Review: 'Julieta' Is Pedro Almodóvar's Best Film in Years

Adriana Ugarte plays the younger version of Julieta in Pedro Almodóvar's new film. Warner Bros.

Pedro Almodóvar, it seems, grew tired of being Pedro Almodóvar for a few years there. In 2011, the Spanish filmmaker made a foray into psychological horror with the thoroughly chilling captivity nightmare The Skin I Live In. I'm So Excited, his 2013 follow-up, lightened the mood considerably, though the airborne screwball comedy was as fleetingly satisfying as in-flight Wi-Fi.

With his 20th and latest picture, Julieta (out stateside this week), Almodóvar returns to the melodramatic hallmarks of his career with inspiration renewed. It is tempting to say that it's a return to form, but that tiresome cliché risks underselling how fresh and charged the performances are, and how they fade slowly into focus, making this the filmmaker's most moving work since 2006's Volver. So let's say this: Julieta is an enthralling meditation on the mechanics of memory and grief that will delight the sort of person who uses "Almodóvarian" as an adjective.

The script is loosely based on three different stories by the Canadian writer Alice Munro, each taken from Runaway, her 2004 collection. Emma Suárez plays Julieta, a middle-aged woman planning a move from Madrid to Portugal with her companion, Lorenzo (Darío Grandinetti). She appears somehow broken, wracked by some unspoken grief. After an unexpected street encounter with a childhood friend of her absent daughter, she spirals into uncertainty—about the move, about Lorenzo, about everything.

In flashbacks, which subsume most of the narrative, Adriana Ugarte plays a younger Julieta, a radiant blonde who begins a life with her mysterious, rugged lover Xoan after she becomes pregnant with his child. They have a daughter; they settle in a gorgeous seaside house; the baby grows into a preteen. Then, a tragedy that is so shattering and complete it deserves another. I don't want to reveal too much. Like Volver and Talk to Her (2002), the plot unfolds in nonlinear fashion, lurching forward and back through time to reveal the family melodrama in full review, an emotional labyrinth that becomes thornier but more engrossing as it progresses.

In deciding to adopt Munro's material for the screen, Almodóvar was evidently seized by one scene in particular, which takes place on a late-night train ride. It is a fabulous moment, Hitchcockian by nature. Julieta, at her youngest point, meets two men, one of whom dies and one of whom becomes her lover. Sex, death—they are all accounted for. It is the late 1980s—when Almodóvar first surged to prominence with his Women on the Verge of a Nervous Breakdown—and Jean-Claude Larrieu's cinematography captures the period with bright, colorful charm: the deep reds, the brilliant blues, the frizzled blondness of Julieta's post-punk haircut.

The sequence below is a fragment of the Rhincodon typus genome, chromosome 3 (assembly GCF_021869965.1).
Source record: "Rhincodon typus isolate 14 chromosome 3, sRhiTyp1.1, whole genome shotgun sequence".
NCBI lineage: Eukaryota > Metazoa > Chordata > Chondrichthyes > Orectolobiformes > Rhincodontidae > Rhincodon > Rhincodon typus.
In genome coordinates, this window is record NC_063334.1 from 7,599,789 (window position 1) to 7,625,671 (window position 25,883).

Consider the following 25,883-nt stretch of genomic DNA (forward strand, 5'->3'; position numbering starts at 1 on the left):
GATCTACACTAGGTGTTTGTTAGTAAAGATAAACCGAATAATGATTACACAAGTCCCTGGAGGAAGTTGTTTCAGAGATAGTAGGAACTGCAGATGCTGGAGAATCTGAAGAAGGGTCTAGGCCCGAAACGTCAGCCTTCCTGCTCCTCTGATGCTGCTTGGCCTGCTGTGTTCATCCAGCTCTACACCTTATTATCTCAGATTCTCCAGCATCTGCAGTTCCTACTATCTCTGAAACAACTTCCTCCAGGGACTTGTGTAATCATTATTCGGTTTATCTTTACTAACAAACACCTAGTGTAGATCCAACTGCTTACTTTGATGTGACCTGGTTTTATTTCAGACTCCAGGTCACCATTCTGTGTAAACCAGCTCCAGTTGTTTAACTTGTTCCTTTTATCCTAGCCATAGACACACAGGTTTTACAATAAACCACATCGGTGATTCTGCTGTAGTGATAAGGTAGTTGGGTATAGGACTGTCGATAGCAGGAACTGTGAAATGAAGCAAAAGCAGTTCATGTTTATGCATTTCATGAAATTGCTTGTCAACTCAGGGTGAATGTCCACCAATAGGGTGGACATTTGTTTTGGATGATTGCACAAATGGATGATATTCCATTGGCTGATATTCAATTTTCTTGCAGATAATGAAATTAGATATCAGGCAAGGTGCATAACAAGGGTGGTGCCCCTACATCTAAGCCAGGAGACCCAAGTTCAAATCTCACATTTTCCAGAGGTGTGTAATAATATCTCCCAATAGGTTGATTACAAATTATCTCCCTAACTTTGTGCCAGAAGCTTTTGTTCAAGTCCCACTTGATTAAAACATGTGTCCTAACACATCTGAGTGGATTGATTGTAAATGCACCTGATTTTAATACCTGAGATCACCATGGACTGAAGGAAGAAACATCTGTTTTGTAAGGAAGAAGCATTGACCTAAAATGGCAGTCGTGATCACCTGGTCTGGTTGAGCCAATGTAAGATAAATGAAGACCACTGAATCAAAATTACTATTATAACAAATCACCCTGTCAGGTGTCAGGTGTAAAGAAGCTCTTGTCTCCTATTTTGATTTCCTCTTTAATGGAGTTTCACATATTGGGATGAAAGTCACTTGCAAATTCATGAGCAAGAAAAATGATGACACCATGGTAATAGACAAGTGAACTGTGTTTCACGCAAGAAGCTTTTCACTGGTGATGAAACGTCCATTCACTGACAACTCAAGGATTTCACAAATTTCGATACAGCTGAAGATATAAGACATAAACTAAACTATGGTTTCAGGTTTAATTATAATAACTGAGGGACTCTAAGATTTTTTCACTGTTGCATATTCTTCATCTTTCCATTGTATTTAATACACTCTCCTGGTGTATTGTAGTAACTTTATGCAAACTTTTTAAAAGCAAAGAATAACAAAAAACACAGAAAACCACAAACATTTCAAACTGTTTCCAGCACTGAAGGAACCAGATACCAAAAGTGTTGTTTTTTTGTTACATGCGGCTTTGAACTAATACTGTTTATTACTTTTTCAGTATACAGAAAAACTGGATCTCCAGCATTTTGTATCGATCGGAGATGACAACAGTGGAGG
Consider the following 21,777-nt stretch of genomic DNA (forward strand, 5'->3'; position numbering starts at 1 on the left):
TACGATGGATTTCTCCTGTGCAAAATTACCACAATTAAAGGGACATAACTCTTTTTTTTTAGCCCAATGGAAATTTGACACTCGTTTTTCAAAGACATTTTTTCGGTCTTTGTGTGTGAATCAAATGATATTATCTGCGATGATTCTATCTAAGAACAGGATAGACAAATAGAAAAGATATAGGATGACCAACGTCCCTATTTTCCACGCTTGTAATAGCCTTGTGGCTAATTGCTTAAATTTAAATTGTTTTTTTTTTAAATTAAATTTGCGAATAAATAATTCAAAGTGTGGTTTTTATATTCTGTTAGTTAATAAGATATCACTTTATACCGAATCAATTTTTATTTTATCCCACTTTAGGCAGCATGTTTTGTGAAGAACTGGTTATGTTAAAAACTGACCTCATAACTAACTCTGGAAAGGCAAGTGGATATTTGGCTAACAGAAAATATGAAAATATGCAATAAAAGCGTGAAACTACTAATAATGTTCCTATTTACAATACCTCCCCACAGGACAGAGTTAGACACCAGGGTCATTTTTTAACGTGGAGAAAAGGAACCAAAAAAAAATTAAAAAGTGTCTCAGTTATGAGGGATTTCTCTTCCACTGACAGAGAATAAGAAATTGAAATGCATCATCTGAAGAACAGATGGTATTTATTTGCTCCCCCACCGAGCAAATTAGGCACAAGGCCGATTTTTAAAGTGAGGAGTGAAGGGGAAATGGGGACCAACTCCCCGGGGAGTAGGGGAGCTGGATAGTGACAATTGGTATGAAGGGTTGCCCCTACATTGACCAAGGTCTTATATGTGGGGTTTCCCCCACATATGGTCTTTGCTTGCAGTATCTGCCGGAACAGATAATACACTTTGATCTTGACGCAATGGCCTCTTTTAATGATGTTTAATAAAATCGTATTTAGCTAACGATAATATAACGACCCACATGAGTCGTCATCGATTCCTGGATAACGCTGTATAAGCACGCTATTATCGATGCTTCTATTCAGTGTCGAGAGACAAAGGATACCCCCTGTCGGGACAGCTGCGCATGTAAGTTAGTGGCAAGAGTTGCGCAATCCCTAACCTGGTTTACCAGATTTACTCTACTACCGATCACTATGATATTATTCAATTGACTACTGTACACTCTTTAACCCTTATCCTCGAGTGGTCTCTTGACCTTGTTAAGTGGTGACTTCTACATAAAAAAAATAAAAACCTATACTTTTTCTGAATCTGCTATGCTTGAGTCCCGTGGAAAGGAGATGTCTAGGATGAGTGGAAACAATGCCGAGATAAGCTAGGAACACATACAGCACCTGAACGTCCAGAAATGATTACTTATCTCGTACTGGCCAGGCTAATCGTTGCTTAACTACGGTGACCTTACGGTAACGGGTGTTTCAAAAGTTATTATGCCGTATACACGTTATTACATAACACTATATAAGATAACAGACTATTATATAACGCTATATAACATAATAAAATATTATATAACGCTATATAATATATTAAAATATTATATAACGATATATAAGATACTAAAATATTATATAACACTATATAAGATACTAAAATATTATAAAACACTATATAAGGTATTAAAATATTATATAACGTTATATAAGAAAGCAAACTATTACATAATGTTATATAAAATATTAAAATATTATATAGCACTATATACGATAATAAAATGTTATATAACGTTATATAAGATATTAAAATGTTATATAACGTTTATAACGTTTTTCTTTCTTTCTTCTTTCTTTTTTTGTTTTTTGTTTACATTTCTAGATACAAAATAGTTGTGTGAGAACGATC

"It's a return to the cinema of women, of great female protagonists," Almodóvar said about this movie in an interview last year. Indeed, Suárez and Ugarte are each excellent as the titular Julieta, one worn down by life's cruelty, the other eager for its pleasures. They play the same character but never the same person; what has transpired between them has occasioned some immeasurable gulf.

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Anybody who has experienced some great, shattering grief knows this to be true. Time heals. It also ravages, rearranges, pulls apart atoms. You're born anew. The working title for this film was apparently Silence—or Silencio, in the original Spanish—which feels right, since grief so often is experienced in silent isolation. Much of this movie is about the pain of trying to keep the past sealed away or unspoken. (Almodóvar changed the title to avoid confusion with Martin Scorsese's new movie of the same name.)

I don't know why 2016 has generated so many good or great movies that are fundamentally about grief: Jackie, Manchester by the Sea, One More Time With Feeling (the documentary about Nick Cave), Other People and, arguably, Arrival. It's enough to program one brutal, wrenching film festival. But add Julieta to the list. Go see it. Run. Actually, take the train.